Going to the store in the South is not a matter of entering the store, finding what you need, paying, and leaving. Nope. That would be “unfriendly,” i.e. Northern, Yankee and an attitude to be rejected, even despised. Instead, you need to “visit.”
For example, when I drop off a dress at the dry cleaners I know I need to chat with Connie (yep, she's the only other Connie I know) about my children, UTC, and her church. This also means I can’t do my errands in ripped jeans (despite what my daughter says is the coolness factor of holey denim) with my hair pulled back in a ponytail or, even worse, in my sweaty shorts and t-shirt after running the treadmill. Otherwise, I’ll be known as that scroungy Northern woman.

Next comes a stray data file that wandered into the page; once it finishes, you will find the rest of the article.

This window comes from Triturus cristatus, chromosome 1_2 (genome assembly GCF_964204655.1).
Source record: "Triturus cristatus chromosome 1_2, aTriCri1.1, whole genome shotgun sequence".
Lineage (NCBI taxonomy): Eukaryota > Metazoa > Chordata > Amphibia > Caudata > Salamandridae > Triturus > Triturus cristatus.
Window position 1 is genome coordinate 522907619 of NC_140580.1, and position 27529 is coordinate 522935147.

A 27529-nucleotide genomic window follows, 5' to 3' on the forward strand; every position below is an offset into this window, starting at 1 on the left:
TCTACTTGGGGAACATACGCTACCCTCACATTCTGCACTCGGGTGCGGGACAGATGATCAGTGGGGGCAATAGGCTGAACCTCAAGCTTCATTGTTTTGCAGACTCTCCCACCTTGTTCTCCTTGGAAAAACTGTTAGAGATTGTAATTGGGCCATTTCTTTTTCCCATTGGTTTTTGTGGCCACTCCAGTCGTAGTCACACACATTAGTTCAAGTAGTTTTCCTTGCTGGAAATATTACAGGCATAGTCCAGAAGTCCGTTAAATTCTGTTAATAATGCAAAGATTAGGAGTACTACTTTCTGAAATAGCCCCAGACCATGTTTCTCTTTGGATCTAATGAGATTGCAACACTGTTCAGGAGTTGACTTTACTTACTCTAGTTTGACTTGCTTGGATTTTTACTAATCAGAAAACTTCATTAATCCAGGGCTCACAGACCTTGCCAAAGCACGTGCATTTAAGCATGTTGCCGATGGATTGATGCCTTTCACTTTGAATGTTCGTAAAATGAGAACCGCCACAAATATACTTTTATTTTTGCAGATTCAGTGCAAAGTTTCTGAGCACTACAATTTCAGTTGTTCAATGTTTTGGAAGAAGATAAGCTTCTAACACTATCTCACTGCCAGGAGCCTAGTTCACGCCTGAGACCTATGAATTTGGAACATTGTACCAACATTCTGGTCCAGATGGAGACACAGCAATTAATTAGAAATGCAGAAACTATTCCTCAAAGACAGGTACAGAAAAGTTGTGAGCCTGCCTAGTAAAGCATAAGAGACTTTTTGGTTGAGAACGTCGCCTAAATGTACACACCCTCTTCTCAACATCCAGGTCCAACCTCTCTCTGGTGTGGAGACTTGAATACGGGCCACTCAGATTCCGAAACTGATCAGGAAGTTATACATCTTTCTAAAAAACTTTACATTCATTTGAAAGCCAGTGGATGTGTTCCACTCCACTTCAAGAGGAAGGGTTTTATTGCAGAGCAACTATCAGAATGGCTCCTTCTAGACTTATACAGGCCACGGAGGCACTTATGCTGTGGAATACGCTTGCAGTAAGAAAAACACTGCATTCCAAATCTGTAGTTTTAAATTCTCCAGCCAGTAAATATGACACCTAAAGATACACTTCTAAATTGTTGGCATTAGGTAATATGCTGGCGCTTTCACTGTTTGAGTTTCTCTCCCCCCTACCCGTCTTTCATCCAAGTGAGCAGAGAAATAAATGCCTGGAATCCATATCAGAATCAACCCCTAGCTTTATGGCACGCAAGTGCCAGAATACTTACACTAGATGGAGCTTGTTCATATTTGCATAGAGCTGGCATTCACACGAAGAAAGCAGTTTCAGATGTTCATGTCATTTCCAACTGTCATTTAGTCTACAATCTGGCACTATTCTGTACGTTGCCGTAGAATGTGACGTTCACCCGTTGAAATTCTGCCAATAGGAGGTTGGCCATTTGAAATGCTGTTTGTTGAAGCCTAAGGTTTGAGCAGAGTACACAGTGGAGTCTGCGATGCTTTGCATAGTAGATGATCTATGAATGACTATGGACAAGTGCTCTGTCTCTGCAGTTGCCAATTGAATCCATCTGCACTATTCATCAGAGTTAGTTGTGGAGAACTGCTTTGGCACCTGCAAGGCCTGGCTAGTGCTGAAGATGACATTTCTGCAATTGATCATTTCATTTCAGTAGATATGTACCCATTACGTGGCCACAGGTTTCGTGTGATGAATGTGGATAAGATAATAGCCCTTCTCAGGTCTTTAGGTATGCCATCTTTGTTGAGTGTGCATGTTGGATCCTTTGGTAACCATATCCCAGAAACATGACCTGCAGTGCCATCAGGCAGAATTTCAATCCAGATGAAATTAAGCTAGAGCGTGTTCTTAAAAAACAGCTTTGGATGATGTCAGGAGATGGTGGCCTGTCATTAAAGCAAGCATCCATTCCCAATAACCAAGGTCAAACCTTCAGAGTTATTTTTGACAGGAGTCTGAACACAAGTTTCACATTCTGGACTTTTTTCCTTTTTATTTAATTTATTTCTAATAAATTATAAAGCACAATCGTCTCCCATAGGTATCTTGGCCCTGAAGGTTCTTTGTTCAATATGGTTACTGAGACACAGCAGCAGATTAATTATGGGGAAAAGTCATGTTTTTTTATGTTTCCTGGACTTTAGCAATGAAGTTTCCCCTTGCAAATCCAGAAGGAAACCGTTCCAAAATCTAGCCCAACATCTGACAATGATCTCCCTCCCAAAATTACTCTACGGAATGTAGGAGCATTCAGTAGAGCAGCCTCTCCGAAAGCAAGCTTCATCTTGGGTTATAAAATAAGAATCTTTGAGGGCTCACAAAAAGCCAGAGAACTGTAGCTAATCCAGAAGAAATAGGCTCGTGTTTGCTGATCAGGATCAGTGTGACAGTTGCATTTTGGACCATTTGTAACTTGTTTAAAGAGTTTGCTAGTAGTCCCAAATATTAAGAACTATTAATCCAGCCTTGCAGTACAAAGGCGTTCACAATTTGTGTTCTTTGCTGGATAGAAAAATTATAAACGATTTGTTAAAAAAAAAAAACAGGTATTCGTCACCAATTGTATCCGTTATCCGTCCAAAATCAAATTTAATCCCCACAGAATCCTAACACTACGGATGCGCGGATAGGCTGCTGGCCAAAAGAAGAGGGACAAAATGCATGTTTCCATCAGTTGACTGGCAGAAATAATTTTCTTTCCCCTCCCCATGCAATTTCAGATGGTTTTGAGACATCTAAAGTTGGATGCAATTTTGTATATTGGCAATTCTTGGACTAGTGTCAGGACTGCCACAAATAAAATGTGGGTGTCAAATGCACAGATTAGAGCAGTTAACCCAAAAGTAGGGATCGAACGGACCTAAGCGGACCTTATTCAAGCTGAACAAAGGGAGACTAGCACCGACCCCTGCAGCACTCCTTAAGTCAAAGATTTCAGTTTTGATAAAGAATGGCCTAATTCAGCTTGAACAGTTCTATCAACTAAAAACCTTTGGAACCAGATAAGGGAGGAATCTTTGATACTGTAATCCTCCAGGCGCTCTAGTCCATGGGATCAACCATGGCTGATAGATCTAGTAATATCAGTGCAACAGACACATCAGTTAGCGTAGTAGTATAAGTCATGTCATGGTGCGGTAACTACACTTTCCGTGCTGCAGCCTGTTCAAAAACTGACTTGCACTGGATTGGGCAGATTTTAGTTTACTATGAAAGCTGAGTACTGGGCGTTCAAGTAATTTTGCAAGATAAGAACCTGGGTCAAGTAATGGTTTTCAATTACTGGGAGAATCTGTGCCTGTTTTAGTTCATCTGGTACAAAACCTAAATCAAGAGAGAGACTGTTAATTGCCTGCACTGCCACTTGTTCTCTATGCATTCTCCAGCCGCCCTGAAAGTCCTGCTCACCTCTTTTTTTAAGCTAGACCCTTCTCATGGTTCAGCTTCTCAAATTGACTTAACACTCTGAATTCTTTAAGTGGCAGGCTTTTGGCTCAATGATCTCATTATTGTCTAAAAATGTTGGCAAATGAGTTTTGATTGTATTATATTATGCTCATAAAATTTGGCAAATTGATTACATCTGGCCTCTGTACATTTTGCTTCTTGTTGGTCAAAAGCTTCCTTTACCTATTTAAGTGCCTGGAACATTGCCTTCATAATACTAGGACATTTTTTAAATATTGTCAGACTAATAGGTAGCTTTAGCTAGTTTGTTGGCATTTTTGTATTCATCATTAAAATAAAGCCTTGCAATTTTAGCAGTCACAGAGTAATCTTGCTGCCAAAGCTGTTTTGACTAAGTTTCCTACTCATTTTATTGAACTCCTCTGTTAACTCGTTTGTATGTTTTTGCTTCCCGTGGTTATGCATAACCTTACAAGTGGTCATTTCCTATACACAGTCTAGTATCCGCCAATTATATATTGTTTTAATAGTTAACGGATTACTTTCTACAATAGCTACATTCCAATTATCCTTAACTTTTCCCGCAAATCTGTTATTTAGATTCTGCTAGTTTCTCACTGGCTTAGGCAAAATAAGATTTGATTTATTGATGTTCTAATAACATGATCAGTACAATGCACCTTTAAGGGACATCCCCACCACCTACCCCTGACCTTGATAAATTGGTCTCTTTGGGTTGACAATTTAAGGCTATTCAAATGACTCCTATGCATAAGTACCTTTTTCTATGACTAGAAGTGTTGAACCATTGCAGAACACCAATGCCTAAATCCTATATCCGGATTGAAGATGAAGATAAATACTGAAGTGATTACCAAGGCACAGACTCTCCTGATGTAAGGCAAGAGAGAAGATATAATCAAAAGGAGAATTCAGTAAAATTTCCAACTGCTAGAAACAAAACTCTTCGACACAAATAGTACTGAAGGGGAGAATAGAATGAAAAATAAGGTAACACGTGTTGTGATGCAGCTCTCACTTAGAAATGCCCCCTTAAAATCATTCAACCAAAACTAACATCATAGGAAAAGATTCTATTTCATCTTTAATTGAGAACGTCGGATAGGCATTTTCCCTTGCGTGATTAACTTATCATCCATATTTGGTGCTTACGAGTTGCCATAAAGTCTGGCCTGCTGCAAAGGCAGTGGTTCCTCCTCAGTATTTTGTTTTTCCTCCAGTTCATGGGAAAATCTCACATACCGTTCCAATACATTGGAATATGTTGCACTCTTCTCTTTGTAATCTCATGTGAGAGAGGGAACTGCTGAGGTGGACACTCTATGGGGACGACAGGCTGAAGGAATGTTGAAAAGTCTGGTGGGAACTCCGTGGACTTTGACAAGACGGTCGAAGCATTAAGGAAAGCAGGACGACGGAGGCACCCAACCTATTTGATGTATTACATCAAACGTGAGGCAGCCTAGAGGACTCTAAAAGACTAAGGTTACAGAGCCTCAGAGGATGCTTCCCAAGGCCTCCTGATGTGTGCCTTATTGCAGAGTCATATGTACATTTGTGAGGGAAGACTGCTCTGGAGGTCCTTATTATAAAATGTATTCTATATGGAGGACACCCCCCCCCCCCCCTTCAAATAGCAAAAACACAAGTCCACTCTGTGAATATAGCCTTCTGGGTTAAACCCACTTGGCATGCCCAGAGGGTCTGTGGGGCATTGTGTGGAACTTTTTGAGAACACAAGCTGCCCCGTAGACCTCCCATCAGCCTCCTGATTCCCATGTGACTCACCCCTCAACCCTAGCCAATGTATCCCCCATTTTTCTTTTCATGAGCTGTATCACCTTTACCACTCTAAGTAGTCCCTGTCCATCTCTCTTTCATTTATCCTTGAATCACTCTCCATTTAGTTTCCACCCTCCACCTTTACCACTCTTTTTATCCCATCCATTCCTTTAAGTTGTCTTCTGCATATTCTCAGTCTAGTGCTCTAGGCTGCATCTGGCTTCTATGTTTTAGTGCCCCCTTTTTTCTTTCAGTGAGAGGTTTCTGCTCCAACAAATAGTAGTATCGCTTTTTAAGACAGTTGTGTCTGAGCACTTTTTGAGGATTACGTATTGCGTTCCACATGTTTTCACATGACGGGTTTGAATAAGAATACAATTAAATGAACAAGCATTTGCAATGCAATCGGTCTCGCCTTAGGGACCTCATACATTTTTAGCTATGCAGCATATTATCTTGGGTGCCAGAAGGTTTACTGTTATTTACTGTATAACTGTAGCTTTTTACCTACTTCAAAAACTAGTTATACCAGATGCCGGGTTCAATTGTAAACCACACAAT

Even in big stores like Sam’s Club, I “visit” with Brenda the cashier. And I have to admit, I’m catching some of the Southern approach to life. Instead of getting in the “short line” with the cranky white lady, I wait in Brenda’s line because she’s my cashier. She always has a ready smile and a laugh. We talk about her children and my children, how the Lord’s providin’, the price of groceries, etc. And if my groceries are done and we haven’t finished visitin’—well, we just finish. And once we’re done she goes on to the next customer, who isn’t frustrated or impatient because they understand “we were just visitin’.”